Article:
While no additions to Walton’s staff have been announced, Jesse Mermuys -- who was an assistant with Walton in Los Angeles with the Lakers -- has been at the workouts as well, and is expected to join the staff in Sacramento.

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Assistant general managers Peja Stojakovic and Ken Catanella, and the team’s scouting staff, have been in attendance for the prospect workouts with Divac in Europe for the EuroLeague Final Four.  

More prospect workouts are expected this week as the Kings continue search for players worthy of the No. 40, 47 and 60 picks in the upcoming draft.  

Kings season in review: Nemanja Bjelica better than expected all over

Kings season in review: Nemanja Bjelica better than expected all over

A late addition to the Kings roster for the 2018-19 season, Nemanja Bjelica proved to be a solid acquisition by general manager Vlade Divac.

While he didn’t wow anyone with his athleticism, the former EuroLeague MVP was a big reason the Kings jumped out to a fast start. He hit a wall midseason, like a few of his younger teammates, but Bjelica rebounded late and finished the year strong.

The lone veteran to see major court time throughout the season, Bjelica was an extremely valuable piece in the Kings rotation, and he likely will be one again during the 2019-20 season.


Stats (per game): 9.6 points, 1.9 assists, 5.8 rebounds, 0.7 steals, 47.9% FG, 40.1% 3PT, 23.2 min

The Kings needed a floor-spacer up front, and Bjelica proved more than adequate. The 6-foot-10 forward struggled to maintain his consistency throughout the year, but the Kings were a better team when he was on his game. And when he wasn’t, the numbers say the Kings were still a better team.

A look at the shot charts show that Bjelica is a veteran who plays to his strengths. Of his 593 field goal attempts, only 29 attempts came from outside of 10 feet and inside the 3-point line. He either shot within 10 feet (307 attempts) or from behind the arc (257).

Only 14 of Bjelica’s makes came from either corner, which would further help space the floor. But Serbian-born shooter thrived from the elbows and the top of the key. He shot a remarkable 52.2 percent from the left side behind the arc.

In addition to the deep shooting, Bjelica posted a career-best 1.9 assists per game and finished third on the team in offensive rebounding. 


Billed as a three/four when he signed, Bjelica played almost exclusively as a power forward with a sprinkling of minutes at center. He held his own for the most part, but struggled against mobile stretch fours.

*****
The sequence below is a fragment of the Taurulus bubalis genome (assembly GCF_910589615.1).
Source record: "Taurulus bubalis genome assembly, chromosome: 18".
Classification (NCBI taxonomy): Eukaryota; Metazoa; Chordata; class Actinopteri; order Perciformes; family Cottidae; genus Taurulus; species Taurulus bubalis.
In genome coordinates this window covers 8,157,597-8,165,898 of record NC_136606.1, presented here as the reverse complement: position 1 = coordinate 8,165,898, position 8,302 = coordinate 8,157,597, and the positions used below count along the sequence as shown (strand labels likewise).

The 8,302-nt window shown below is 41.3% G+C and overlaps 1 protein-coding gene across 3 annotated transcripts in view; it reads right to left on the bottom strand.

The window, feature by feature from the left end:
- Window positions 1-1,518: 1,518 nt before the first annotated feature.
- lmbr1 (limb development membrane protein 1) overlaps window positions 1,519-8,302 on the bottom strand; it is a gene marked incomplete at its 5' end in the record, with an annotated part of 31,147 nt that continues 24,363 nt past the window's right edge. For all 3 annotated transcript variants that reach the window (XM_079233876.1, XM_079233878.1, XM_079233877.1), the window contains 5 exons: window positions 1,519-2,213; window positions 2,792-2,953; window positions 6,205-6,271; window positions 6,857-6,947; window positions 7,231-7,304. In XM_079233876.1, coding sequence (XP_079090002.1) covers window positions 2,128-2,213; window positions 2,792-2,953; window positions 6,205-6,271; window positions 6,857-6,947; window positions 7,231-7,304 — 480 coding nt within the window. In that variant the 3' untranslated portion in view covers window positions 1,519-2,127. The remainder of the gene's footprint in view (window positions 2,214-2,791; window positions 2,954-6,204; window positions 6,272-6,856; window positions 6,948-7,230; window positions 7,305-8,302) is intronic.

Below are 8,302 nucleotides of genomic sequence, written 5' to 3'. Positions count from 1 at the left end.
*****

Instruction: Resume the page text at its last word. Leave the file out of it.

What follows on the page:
On the season, Bjelica's opponents shot 1.6 percent worse from the field against him than they did normally. He defended the perimeter well, as opponents were five percent worse from outside of 15 feet and 5.4 percent worse from behind the arc.

He held his own on the interior as well, with the players he guarded just 0.2 percent better on shots inside the arc and 0.8 percent better inside of 10 feet. These are all numbers you can live with, especially for a player who split minutes.

Per 36 minutes, Bjelica averaged 1.1 blocks and 1.1 steals. He was deceptively good at on ball defending in the post, and he was rarely out of position. In addition, Bjelica’s on-court/off-court splits indicate that the Kings were a better team on both ends with him in the game.

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Former Kings coach Dave Joerger heavily relied on Bjelica at times, much to the chagrin of many inside the walls of Golden 1 Center. The numbers are on the coach’s side.

Bjelica had a career year, and while he wasn’t perfect, the Kings received plenty of value from the 30-year-old veteran. He spaced the floor and was surprisingly better at almost every aspect of the game than expected.

The big man is under contract next season with the Kings at $6.8 million, and Sacramento has a $7.1 million team option for the 2020-21 season as well.

He likely won’t start 77 games for the Kings next season as Marvin Bagley moves into a larger role, but there is always room on a roster for a pure shooting big with a high basketball IQ.